In December, I started playing a little more of the game Colin McRae Rally: Dirt. However, I decided that my beast of a machine (refer here, here, & here) wasn’t performing quite fast enough for maximum off-road rally driving pleasure. Thus, my recent overclocking obsession came to be!
Basically, I overclocked my Q6600 B3 revision Intel Quad Core CPU from the stock 2.4GHz speed to 2.6GHz. However, after countless hours upon hours of running CPU stress testing (specifically, Prime95 v25.6 build #2), and comparing to temperatures measured by other people with almost exactly the same hardware configurations, I came to the conclusion that I am unlucky to be one that has received a CPU chip that just runs at a hotter temperature than the average manufactured chip. Upon exhaustive research through overclocking forums on the net, I discovered that lapping (making something flat via sanding) the Q6600 Core 2 Quad CPU is generally a very beneficial thing to do for increasing the thermal transfer of the CPU cover to the heatsink. I suspect the manufacturing process that Intel use to fix the CPU cover to the cores causes the cover to bend slightly. Consequently, the outside edges of the CPU cover (and a section in the middle) are slightly raised from the rest of the cover, leading to big air gaps that require filling with thermal paste in order to transfer heat half reasonably. Since it is the outside edge that is most raised, I can see why my CPU heatsink created a big air-gap when it was installed. This definitely contributes to a hotter CPU, which means less overclocking is possible before you risk overheating it.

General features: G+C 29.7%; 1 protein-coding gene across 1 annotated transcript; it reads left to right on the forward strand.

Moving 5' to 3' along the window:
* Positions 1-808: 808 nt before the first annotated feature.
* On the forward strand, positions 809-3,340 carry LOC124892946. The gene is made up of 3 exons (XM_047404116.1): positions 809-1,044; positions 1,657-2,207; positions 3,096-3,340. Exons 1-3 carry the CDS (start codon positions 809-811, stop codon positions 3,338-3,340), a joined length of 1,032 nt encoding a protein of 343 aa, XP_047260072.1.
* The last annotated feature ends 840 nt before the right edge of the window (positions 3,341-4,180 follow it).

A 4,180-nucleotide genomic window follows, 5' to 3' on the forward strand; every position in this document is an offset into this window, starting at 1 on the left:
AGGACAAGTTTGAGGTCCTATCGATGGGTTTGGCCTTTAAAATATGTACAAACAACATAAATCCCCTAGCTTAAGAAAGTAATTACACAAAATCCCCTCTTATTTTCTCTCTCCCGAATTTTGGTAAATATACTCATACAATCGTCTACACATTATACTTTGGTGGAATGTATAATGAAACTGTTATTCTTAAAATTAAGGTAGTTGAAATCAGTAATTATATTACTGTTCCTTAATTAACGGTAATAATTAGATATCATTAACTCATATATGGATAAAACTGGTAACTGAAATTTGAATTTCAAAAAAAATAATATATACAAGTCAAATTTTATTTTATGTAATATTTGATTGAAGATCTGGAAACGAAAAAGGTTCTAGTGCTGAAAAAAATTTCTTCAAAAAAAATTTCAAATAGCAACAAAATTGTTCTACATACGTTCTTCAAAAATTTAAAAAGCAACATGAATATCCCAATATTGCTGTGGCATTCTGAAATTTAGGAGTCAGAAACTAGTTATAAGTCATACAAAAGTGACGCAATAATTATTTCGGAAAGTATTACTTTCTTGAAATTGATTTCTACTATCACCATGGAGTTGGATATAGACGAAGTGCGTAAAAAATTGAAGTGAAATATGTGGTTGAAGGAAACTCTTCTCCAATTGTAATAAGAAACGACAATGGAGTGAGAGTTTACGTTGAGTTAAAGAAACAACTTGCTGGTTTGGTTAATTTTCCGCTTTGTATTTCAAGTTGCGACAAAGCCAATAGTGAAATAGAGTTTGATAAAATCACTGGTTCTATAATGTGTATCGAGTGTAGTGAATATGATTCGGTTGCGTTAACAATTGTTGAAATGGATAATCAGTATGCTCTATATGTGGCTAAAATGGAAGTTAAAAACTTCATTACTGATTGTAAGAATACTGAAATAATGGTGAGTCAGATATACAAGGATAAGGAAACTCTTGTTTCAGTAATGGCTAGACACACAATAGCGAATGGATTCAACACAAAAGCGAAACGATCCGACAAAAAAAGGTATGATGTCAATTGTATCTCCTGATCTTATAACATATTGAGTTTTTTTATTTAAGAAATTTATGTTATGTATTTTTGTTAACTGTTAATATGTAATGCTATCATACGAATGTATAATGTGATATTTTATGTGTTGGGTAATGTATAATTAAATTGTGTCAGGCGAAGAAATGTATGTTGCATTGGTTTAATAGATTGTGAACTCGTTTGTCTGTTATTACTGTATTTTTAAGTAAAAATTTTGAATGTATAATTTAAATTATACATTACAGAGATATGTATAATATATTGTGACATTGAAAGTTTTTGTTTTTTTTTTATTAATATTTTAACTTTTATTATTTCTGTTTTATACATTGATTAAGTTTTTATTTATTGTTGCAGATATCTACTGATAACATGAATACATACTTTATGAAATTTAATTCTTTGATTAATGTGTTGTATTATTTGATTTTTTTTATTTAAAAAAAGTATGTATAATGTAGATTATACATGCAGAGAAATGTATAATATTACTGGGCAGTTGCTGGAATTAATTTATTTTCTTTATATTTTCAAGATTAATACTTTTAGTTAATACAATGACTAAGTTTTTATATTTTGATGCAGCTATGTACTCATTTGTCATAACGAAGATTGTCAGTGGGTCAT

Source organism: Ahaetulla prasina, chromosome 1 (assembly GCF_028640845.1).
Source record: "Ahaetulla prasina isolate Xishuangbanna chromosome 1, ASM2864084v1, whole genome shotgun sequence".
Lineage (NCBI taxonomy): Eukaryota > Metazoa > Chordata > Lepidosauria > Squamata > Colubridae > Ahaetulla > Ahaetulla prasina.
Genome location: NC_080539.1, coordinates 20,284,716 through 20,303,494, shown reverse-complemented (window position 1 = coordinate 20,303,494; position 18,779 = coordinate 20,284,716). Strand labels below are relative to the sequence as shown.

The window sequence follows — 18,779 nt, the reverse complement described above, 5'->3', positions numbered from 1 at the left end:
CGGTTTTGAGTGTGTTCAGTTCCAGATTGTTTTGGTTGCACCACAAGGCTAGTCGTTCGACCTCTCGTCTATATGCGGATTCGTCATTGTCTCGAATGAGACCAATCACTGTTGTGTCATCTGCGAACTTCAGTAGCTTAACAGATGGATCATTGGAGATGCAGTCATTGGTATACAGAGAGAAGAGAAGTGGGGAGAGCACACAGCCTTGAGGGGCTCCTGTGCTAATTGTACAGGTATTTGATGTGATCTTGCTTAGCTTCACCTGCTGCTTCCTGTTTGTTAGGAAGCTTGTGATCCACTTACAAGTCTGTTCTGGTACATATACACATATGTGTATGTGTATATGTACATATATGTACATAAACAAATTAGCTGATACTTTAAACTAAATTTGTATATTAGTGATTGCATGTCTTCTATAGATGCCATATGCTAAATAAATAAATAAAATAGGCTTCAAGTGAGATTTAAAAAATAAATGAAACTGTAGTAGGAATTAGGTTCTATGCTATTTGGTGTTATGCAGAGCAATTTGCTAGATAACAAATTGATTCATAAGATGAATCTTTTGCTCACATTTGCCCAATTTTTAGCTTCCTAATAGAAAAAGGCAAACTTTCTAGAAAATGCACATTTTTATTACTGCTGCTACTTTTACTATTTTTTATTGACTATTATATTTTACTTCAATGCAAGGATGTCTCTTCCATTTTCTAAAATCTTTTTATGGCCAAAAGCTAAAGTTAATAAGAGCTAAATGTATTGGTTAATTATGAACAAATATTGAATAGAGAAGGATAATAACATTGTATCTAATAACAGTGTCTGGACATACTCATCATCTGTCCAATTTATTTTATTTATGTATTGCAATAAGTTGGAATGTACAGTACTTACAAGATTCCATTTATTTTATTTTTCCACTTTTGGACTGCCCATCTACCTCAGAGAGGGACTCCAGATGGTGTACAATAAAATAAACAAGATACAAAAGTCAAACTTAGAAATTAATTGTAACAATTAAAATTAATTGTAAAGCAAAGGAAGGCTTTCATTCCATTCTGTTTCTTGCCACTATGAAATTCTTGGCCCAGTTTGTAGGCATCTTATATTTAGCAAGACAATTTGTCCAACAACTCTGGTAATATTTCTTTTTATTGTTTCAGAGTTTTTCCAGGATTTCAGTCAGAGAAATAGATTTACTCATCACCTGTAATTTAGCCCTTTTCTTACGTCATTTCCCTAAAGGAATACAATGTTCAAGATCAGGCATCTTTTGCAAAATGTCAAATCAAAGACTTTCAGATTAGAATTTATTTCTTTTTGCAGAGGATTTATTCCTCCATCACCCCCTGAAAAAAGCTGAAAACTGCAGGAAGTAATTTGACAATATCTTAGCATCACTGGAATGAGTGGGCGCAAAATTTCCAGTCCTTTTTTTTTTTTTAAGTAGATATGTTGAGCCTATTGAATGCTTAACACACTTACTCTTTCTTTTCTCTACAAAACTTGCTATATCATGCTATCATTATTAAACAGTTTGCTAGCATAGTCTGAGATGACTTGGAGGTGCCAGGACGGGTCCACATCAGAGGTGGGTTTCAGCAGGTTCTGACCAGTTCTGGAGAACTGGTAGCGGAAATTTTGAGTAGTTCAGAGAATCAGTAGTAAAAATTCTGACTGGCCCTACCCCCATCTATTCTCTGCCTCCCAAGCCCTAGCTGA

I used the razor blade with torch behind it technique to determine how flat both surfaces really were, but I found that the razor blade wasn’t rigid enough to provide consistency for a good idea of how much curvature existed. The heatsink seemed relatively flat already, but the CPU definitely had big gaps of light coming through. Regardless, I decided to lap the heatsink so I could practise my lapping technique before doing the CPU.
I conducted the lapping process using a large piece of tempered glass (compliments of Scoobth) which I used to tape the wet-and-dry sandpaper on for a flat surface. I used a spray bottle of water to keep the sandpaper moist at all times. The sandpaper grit sizes I used were 200, 400, 600, 800, 1000, and 1200.
The most time consuming stage was using the very coarse 200 grit size, just to get the surfaces flat before I could progressively smooth them down. I only had 1 piece of each grit size for the CPU, and 1 piece of each grit size for the heatsink, and all of the sandpaper became too worn for them to be worthwhile using anymore. If I were to do it again I would have a lot more sandpaper handy because once it wears down, the efficiency of the sanding action decreases dramatically and you really just waste time.